Farming and fertilizers: how ecological practices can make a difference: Agriculture involves a difficult balance between food production and environmental impact. For example, fertilizers can help to achieve good crop yields, but over-using them produces greenhouse gas emissions and pollution. Some of these impacts also threaten future agricultural production. Greenhouse gas emissions, for instance, contribute to climate change and increase the likelihood of extreme weather events.
To sustain agriculture, then, it is necessary to minimize the use of inputs like fertilizers, and support crop growth in other ways. One approach is through increasing ecological functioning within farms. This means enhancing relationships between different on-farm organisms, including crops, livestock, microbes, and wild plants and animals. Using these relationships to support crop yields is called “ecological intensification”.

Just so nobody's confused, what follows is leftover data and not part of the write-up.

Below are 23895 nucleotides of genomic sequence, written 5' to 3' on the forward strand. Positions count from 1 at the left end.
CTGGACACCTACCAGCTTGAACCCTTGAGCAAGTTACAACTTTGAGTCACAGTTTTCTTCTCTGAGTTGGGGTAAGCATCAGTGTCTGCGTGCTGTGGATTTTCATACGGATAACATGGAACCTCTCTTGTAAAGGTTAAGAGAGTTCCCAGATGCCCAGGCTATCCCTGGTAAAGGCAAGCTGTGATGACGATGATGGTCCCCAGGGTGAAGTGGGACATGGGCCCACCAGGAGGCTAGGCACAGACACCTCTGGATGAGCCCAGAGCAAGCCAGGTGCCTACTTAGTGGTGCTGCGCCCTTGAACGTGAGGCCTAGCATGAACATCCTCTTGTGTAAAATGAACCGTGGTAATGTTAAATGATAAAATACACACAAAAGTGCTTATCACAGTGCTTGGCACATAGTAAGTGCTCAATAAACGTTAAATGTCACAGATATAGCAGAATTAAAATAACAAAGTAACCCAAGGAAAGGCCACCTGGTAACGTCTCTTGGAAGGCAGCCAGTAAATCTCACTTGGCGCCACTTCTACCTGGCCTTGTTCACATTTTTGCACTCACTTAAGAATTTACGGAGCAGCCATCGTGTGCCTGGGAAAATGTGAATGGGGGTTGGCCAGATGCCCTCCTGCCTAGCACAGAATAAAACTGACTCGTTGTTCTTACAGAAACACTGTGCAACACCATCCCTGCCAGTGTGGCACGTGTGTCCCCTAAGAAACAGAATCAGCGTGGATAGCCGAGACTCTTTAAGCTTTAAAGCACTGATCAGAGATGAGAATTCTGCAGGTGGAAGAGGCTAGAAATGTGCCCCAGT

Previous research has shown that ecological intensification can be effective. But studies have only been done over short timescales of just a few years, whereas the effects of agricultural practices often take longer to become clear. Variation in weather between years can obscure effects in the short term, and some ecological processes take several years to stabilize.
In a recent study, my colleagues and I explored whether long-term studies also support ecological intensification. To answer this, we sought out 30 long-term experiments from around Europe and Africa. We used these experiments to look at whether ecological intensification could reduce the need for two inputs: nitrogen fertilizer and tillage. We found that ecological intensification can partly replace fertilizers to support crop yields, because both ecological intensification and fertilizers increase soil nutrients. So farmers could use ecological intensification to reduce fertilizer use while maintaining the same yields. Farmers who already used low or no fertilizer could increase their yields.